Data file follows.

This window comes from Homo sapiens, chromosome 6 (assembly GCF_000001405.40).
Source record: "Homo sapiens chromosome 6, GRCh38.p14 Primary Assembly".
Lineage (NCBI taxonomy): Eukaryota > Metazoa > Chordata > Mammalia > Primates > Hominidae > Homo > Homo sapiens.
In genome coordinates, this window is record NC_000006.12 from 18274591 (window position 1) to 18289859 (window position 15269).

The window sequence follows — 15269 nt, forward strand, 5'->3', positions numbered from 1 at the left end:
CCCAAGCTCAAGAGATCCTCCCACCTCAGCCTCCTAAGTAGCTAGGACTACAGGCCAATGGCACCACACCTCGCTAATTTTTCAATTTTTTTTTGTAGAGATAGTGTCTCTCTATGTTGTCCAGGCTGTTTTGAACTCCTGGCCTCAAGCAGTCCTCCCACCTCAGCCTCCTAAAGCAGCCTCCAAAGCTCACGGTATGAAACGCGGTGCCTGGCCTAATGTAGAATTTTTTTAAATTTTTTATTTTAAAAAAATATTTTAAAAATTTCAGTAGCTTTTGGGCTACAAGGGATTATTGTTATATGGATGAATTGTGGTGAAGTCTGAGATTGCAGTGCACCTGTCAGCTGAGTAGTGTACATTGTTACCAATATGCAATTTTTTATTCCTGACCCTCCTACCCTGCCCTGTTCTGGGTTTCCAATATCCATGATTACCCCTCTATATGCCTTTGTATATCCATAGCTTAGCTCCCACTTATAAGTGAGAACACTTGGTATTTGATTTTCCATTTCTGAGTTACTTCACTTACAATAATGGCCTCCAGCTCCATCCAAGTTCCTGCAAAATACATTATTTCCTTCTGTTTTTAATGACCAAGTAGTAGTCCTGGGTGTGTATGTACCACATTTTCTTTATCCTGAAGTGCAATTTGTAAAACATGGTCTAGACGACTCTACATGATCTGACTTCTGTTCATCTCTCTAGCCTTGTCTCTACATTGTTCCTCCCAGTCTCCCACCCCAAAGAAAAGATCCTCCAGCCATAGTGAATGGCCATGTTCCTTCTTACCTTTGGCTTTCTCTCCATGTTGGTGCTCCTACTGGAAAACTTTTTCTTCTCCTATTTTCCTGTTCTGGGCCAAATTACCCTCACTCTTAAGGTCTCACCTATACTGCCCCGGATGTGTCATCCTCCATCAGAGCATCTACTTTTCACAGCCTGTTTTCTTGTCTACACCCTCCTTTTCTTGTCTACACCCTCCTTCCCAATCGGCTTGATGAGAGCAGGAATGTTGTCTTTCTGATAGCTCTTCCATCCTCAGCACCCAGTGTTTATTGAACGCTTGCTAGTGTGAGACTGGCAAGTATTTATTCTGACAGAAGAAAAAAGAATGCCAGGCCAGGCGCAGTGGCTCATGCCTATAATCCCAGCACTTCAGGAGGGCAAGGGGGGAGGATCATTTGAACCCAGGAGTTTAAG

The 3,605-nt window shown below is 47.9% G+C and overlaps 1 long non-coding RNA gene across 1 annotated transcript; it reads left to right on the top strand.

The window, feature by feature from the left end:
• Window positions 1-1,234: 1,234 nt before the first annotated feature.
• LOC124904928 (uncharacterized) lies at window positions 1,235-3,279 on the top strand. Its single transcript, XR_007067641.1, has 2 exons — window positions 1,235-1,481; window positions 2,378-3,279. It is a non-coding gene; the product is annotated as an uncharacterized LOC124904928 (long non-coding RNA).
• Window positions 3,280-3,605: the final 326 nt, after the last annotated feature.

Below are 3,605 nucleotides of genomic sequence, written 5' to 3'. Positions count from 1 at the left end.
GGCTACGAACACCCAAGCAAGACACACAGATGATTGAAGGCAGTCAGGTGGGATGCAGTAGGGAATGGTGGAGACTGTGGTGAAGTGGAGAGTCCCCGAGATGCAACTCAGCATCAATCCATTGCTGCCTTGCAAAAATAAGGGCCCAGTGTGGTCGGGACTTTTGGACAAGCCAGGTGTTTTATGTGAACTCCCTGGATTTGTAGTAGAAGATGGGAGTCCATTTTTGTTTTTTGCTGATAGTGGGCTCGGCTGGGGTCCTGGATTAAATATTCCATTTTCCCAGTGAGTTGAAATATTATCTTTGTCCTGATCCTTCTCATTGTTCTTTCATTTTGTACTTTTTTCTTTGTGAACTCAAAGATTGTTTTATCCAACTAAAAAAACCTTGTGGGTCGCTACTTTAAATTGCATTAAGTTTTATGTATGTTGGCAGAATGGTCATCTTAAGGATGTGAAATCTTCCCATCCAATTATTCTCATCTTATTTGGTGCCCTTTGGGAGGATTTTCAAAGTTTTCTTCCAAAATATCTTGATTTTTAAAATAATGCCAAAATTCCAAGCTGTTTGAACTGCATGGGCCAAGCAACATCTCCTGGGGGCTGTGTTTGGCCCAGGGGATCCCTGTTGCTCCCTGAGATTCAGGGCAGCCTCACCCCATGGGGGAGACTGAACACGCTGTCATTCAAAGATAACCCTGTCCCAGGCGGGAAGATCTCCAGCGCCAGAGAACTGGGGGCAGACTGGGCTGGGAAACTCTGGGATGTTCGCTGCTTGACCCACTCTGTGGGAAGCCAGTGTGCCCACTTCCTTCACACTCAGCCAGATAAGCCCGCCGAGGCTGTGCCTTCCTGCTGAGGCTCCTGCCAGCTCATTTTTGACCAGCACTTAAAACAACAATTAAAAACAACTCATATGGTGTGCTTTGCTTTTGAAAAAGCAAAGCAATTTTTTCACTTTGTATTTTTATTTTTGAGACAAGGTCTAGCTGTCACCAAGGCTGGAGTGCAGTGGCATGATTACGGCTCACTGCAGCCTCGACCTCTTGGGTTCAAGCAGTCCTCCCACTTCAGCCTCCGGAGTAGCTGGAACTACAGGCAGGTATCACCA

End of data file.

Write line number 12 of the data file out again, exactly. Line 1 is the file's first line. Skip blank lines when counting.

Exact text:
Below are 3,605 nucleotides of genomic sequence, written 5' to 3'. Positions count from 1 at the left end.